• On whether I fly (Score:5, Interesting)

    by JHarrington (3553209) on Saturday March 01, 2014 @12:30PM (#46375981)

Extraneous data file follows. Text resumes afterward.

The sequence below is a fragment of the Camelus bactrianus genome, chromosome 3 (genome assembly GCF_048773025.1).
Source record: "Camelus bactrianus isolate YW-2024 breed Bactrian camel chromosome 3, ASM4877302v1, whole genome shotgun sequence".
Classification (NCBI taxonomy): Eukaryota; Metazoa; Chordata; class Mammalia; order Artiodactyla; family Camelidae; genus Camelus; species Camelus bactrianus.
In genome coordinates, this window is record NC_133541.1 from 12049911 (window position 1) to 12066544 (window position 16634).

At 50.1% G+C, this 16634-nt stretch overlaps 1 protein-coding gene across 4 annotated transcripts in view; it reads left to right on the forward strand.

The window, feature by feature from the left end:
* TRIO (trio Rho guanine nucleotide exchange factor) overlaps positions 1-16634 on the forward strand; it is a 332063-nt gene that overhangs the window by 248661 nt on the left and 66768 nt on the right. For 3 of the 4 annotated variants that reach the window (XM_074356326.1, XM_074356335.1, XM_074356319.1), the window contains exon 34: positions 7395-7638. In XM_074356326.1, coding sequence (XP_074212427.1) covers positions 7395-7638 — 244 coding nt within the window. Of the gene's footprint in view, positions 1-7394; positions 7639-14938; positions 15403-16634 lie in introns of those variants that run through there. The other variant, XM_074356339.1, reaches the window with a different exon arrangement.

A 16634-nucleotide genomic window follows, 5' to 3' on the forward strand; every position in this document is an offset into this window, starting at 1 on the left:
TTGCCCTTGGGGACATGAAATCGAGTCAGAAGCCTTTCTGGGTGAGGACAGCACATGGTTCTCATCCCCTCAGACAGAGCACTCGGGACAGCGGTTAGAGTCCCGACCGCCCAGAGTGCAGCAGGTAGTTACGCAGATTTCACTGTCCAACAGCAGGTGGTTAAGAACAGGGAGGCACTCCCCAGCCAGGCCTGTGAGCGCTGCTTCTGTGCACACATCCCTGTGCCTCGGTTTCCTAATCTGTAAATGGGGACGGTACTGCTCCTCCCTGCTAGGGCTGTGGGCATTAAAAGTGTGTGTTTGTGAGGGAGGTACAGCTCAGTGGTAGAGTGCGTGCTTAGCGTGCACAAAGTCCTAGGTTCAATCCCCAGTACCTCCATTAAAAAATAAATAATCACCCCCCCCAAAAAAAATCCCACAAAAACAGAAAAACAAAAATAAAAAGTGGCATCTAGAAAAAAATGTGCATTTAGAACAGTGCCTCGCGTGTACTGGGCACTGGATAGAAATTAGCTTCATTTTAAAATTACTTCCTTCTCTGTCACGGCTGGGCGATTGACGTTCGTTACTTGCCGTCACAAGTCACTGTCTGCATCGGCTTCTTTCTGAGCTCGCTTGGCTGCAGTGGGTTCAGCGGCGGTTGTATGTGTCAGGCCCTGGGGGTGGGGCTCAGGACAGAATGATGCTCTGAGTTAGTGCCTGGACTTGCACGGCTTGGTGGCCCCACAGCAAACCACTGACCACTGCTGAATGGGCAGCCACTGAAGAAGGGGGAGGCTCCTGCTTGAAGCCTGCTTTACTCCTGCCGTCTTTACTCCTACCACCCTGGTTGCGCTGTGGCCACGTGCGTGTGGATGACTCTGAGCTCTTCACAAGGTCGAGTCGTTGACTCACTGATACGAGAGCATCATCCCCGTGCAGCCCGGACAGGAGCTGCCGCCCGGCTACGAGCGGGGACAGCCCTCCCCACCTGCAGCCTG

The first question that I was asked for this Q and A actually came on Twitter, and I promised on Twitter that I would answer it on here, and I actually saw the question somewhere in this sea of questions at one point, and of course forgot to get to it, somehow. But that question is: Have I experienced any retaliation from the TSA, have I flown since then, and if I have flown since then, have I been recognized by TSA agents . So far, there has been no official word from the TSA as far as problems concerning any nondisclosure agreement or what have you. As many people have noted in various places, the TSA has to really, really be prepared to hit me with official action, and it has to be really, really sure that it's a good idea, because I've obviously made a few contacts in the media over the past couple years, and I'm obviously not exactly shy about sharing whatever's going on in my life with the world at any given time. Short of just straight-up disappearing me Stalin-style-- which I think would be a little overboard, really, for goddamned airport security matters-- any action taken against me will likely end up as news one way or another. We're not dealing with Snowden-caliber releases of information, here. I've seen a few mentions of my name in the same sentence with Snowden in places on the internet, which I think is absolutely absurd. Snowden is on a whole different level. I don't even consider myself a whistle-blower, really. Maybe one thing I did-- the very first post I made on my blog, informing the public that I, as a TSA employee, and many of us, strongly felt that the radiation Rapiscan scanners were mostly useless, and that the TSA tried to work around the machines' inherent flaws with clumsy directives involving additional pat-downs of passengers-- counted as a sort of whistle-blowing act. But other than that, all I'm doing is basically just telling my stories. That's what I am, a storyteller, a writer-- I'm a creative writing major in a fully funded grad school program. I've been writing short stories and screenplays since I was 8. I primarily want to inform and entertain the world with stories of things that I experienced at the TSA, delivered in high-quality fashion. [Please don't hold this post or any of these rapid-fire Q and A pieces of writing that I'm producing here too close to that standard, though, it's pretty fast and furious with big-ass Q and A sessions like this]. As for whether I've flown since working at the TSA: hell no. I've taken Amtrak everywhere, in terms of cross-country travel. I don't intend to fly for a while. I wouldn't be too surprised if I were recognized by someone, or if some sort of enhanced screening mysteriously popped up for me. Although, then again, knowing the TSA as I do, I may very well be one of the last people they want to give extra screening to at an airport, knowing that it would very likely become news to some degree. So actually, I probably should try flying one of these days soon, just to see what happens. I genuinely hate flying, though, because it's just an all around unpleasant experience these days, but I suppose I don't have to tell that to most of you. OK, this is officially it, I'm out of here, it's been great, you guys